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Journal of Nanomaterials
Volume 2013 (2013), Article ID 124354, 7 pages
Research Article

Influence of Electric Field Coupling Model on the Simulated Performances of a GaN Based Planar Nanodevice

1Laboratory of Quantum Engineering and Quantum Materials, School of Physics and Telecommunication Engineering, South China Normal University, Guangzhou 510006, China
2State Key Laboratory of Optoelectronic Materials and Technologies, Sun Yat-sen University, Guangzhou 510275, China

Received 18 October 2013; Revised 18 December 2013; Accepted 19 December 2013

Academic Editor: Razali Ismail

Copyright © 2013 K. Y. Xu et al. This is an open access article distributed under the Creative Commons Attribution License, which permits unrestricted use, distribution, and reproduction in any medium, provided the original work is properly cited.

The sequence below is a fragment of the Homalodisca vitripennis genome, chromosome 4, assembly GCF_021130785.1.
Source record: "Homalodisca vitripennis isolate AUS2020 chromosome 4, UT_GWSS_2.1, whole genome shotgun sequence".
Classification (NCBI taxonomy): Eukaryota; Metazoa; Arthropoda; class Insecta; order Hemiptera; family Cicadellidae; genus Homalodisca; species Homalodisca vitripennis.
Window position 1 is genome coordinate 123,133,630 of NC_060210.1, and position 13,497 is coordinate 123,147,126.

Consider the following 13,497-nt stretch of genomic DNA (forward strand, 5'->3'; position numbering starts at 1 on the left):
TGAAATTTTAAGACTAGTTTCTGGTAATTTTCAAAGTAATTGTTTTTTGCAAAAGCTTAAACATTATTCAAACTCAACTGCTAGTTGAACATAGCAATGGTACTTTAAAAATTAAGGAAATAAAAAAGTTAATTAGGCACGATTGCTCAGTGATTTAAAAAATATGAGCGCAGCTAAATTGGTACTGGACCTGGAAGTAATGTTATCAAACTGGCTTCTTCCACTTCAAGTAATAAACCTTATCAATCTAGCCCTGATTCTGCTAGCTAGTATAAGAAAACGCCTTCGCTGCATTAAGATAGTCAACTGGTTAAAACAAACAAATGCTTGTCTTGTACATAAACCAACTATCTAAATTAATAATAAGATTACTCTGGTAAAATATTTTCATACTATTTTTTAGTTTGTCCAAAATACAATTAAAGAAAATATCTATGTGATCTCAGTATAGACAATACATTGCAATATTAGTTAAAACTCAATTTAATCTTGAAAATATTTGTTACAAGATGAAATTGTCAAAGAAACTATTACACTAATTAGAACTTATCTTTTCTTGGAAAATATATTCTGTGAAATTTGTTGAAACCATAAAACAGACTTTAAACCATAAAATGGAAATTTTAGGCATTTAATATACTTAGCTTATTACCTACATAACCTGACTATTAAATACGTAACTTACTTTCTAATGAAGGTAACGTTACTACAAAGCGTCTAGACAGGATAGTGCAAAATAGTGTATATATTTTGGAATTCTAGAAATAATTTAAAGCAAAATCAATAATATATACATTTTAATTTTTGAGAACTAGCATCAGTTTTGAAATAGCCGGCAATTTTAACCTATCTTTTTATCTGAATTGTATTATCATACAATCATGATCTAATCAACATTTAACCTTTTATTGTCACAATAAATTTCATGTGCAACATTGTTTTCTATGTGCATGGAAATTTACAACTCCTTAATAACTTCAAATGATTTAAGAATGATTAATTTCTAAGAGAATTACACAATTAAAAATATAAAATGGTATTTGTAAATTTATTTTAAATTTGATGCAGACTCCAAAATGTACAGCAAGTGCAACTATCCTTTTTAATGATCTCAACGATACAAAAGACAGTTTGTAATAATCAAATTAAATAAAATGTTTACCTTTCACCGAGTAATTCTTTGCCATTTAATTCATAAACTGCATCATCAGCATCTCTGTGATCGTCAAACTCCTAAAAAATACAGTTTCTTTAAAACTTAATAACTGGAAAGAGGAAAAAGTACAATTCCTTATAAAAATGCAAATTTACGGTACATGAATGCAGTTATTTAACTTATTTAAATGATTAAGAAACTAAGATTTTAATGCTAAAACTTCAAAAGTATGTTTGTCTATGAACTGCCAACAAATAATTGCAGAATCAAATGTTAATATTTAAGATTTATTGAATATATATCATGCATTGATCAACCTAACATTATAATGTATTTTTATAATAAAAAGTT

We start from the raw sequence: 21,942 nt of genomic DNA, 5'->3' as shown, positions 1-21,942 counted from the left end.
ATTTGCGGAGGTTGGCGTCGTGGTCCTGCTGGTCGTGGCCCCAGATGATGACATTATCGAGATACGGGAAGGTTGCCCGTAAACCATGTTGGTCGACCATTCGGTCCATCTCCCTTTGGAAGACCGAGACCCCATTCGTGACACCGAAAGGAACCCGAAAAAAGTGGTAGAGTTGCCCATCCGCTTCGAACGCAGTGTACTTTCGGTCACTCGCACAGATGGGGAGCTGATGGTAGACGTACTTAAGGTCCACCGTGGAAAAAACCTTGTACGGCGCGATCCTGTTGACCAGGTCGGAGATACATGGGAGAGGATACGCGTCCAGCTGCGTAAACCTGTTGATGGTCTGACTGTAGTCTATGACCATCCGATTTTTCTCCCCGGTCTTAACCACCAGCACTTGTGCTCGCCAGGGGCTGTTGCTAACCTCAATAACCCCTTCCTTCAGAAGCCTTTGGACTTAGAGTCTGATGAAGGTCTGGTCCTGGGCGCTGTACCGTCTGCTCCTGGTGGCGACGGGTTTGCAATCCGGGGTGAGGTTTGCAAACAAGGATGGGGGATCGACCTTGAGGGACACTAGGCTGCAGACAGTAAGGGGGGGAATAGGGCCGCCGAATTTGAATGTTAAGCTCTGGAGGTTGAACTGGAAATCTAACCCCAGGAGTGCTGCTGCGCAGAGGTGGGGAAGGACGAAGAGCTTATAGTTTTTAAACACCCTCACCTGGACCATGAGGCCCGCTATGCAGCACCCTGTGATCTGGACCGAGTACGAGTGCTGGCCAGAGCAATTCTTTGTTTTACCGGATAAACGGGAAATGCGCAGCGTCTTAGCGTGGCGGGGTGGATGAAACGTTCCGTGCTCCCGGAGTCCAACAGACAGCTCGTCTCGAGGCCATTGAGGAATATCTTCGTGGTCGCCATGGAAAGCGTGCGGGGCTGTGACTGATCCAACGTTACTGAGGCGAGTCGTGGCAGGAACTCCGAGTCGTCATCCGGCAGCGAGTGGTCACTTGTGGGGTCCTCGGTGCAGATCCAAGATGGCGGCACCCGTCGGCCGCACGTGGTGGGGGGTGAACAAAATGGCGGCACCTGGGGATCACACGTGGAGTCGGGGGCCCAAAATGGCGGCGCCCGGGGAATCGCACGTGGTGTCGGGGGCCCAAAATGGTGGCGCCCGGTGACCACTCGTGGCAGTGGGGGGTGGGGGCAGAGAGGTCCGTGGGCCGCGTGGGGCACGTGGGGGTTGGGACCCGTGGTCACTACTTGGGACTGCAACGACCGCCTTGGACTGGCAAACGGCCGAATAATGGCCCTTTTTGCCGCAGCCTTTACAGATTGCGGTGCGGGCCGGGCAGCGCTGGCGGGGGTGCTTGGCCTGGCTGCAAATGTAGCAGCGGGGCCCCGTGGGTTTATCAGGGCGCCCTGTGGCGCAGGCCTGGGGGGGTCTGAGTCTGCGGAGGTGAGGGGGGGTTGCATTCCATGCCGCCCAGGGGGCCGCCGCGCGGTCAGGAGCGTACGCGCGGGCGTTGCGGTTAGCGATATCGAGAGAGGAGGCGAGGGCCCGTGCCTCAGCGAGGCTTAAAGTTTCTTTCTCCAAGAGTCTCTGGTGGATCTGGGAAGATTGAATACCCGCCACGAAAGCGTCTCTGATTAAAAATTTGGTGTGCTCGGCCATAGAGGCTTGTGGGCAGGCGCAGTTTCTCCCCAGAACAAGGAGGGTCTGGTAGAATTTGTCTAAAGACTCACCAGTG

The performances of a two-dimensional electron gas (2DEG) based planar nanodevice are studied by a two-dimensional-three-dimensional (2D-3D) combined model and an entirely 2D model. In both models, 2DEGs are depicted by 2D ensemble Monte Carlo (EMC) method. However electric field distributions in the devices are obtained by self-consistently solving 2D and 3D Poisson equations for the 2D model and the 2D-3D model, respectively. Simulation results obtained by both models are almost the same at low bias while showing distinguished differences at high bias. The 2D model predicts larger output current and slightly higher threshold voltage of Gunn oscillations. Although the fundamental frequencies of current oscillations obtained by both models are similar, the deviation of wave shape from sinusoidal waveform obtained by the 2D model is more serious than that obtained by 2D-3D model. Moreover, results obtained by the 2D model are more sensitive both to the bias conditions and to the change of device parameters. Interestingly, a look-like second harmonic oscillation has been observed at DC bias. We contribute the origin of divergences in simulation results to the different coupling path of electric field in the two models. And the second-harmonic oscillations at DC bias should be the result of the appearance of concomitant oscillations beside the channel excited by strong electric-field effects.